Friday, July 6, 2012

Review: The Vow

I think anyone who has read my blog may have come away with the sense that I don’t like movies focusing on matters of the heart.  That’s simply not true.  Some of my favorite movies are completely relationship driven like (500) Days of Summer and When Harry Met Sally.  I just don’t like poorly done romance flicks.   Unfortunately, there is no shortage of those (thank you, Nicholas Sparks).  So when I first saw the trailer for The Vow, I quickly tried to change the channel because I knew my girlfriend would want to see it.  Sure, there was no way I could enforce a month-long media blackout, but I had to try.  So when the movie’s theatrical run had ended without incident, I thought I was in the clear.  Thanks to the home entertainment market, I was wrong.

The Vow is based on the true story of a woman (Paige) who suffers partial amnesia and forgets the portions of her life that surround her marriage.  The plot follows her quest to rediscover herself, and her husband’s (Leo) crusade to rekindle their relationship.  It’s a semi-interesting concept as amnesia is usually a good movie mechanism to build a plot around, but it’s nothing overly groundbreaking.

So here’s the deal.  The movie had a ton of problems.  It could have been a more robust narrative but director Michael Sucsy seems so intent on loading the movie with those contrived scenes that are marked by diabetic-shock inducing dialogue that key plot turns are glossed over and obscured by cheap sentiment.  It’s pandering at its worst.  It doesn’t matter how the film gets from point A to point B as long as you get those shots of Channing Tatum’s Leo staring longingly at Rachel McAdam’s Paige.  That the two actors are incredibly miscast as a hipster recording guru and a lawyer-turned-vegan-sculpture respectively thus takes a back seat to the lack of real story telling.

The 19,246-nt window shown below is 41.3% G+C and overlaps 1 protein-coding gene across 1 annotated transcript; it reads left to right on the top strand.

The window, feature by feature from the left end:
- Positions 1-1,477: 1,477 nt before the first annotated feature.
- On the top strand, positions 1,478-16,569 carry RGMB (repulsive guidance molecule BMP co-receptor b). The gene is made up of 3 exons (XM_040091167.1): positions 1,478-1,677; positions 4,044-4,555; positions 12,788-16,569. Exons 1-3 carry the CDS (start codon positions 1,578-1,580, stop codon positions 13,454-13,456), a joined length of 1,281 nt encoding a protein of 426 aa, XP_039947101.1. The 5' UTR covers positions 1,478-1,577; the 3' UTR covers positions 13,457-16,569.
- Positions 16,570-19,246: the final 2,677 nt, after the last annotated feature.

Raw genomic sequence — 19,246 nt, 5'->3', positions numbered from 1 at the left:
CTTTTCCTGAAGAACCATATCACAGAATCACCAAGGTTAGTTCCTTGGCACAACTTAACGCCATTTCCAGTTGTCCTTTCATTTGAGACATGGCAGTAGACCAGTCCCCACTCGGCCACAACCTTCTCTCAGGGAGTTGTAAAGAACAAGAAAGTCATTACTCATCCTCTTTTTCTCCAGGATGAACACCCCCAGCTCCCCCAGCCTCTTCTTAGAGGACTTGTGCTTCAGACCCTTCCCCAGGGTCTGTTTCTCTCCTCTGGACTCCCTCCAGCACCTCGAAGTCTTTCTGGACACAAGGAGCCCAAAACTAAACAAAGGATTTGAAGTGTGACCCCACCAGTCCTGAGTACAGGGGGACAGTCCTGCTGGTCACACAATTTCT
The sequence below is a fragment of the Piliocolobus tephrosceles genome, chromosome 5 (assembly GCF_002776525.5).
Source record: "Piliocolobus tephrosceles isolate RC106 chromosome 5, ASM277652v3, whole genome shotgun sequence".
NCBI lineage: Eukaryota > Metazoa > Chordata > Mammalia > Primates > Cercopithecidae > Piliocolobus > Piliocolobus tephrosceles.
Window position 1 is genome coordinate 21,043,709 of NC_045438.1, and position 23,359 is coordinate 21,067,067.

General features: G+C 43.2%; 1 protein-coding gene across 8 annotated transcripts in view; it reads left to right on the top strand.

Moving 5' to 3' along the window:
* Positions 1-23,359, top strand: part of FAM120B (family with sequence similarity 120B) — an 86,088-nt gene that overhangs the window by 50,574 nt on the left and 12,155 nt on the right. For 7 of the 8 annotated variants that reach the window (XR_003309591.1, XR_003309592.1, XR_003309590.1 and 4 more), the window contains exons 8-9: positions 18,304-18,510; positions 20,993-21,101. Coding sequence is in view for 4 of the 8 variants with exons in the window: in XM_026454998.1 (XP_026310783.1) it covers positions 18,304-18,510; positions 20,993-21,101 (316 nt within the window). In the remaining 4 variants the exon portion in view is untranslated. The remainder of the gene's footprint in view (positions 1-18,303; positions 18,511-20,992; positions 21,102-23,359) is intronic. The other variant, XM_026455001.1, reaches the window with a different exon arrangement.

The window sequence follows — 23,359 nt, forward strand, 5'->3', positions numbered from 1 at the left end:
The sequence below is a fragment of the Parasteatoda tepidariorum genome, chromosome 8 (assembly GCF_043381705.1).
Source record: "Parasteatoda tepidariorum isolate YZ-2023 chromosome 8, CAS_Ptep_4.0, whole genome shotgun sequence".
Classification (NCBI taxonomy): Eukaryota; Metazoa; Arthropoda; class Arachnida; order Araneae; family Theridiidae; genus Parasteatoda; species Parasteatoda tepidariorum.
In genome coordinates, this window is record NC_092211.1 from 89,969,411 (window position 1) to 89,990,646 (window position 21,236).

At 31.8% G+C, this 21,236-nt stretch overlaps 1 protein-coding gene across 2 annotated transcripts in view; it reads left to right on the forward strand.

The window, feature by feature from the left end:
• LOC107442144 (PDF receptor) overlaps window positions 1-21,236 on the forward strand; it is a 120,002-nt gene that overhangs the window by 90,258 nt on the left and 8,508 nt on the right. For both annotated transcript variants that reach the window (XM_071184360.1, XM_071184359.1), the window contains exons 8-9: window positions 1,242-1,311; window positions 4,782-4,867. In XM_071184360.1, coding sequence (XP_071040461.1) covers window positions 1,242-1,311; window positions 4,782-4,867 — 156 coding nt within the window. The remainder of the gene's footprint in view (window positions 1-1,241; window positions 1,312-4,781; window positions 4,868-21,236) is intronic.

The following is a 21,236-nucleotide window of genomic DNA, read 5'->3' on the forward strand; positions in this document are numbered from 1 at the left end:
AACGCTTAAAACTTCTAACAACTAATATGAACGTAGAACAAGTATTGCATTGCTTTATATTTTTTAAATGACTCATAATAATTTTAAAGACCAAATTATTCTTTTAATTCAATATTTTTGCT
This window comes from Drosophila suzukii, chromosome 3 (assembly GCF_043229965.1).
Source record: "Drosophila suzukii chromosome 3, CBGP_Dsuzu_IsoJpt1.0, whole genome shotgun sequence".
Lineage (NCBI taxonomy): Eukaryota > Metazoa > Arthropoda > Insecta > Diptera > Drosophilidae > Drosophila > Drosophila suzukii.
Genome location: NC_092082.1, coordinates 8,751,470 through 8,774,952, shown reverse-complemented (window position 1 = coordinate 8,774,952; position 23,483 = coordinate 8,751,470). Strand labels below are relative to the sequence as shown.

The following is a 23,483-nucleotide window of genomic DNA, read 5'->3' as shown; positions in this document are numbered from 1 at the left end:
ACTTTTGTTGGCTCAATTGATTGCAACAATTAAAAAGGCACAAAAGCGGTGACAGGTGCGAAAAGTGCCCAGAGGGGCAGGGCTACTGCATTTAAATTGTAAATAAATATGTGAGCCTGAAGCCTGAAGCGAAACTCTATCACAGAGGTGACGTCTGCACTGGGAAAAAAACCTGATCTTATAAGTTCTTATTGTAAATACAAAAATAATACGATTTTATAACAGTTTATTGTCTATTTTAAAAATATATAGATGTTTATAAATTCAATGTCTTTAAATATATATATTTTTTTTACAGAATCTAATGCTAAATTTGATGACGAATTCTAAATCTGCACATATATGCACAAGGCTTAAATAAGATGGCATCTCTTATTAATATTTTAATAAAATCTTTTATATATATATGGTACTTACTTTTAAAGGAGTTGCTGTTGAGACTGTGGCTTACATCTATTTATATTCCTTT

The one thing the movie has going for it is that the characters you are supposed to despise – Sam Neill as Paige’s sleeze bag father and Scott Speedman as her ex-fiance – are incredibly easy to loathe.  Of the cast, these two seem to best fit the roles for which they have been cast and in doing so, their performances cast Tatum’s Leo in a favorable light.  However, that’s where my plaudits for the movie pretty much end.  Most troubling for the film is that McAdams’ Paige skews towards the annoying and is very difficult to empathize with.  This prevents the movie from redeeming itself in the third act with a fresh coat of sentiment.  Thus, things never really come together.

As for the rest of the cast, no one really stands out.  They are stock characters moved around the screen like pawns on a proverbial chessboard to facilitate the game.  And while a pawn can greatly affect the outcome of a match, none of the supporting players in the film are up to the task of stealing the show.

I want to be fair here and say that while I would never recommend this movie, I am sure that it works for some people – those movie lovers who can find sentiment even in the weakest of scripts despite mediocre acting and poor directing.  For those viewers I say that you should absolutely rent this movie on a lonely Saturday night when it’s raining and it’s just you, your snuggie, and a warm cup of cocoa.  For everyone else, I recommend you take a pass.  There are countless other movie titles out there that will provide you with that sentimental fix.  If it is more Channing Tatum you seek, then I would suggest 21 Jump Street.  And for you Rachel McAdams fans, I suggest you go old school and treat yourself to a viewing of Mean Girls.

Standout Performance: Sam Neil – very few actors can successfully alternate between playing noble characters and complete douche bags.  Neil is one of those actors.


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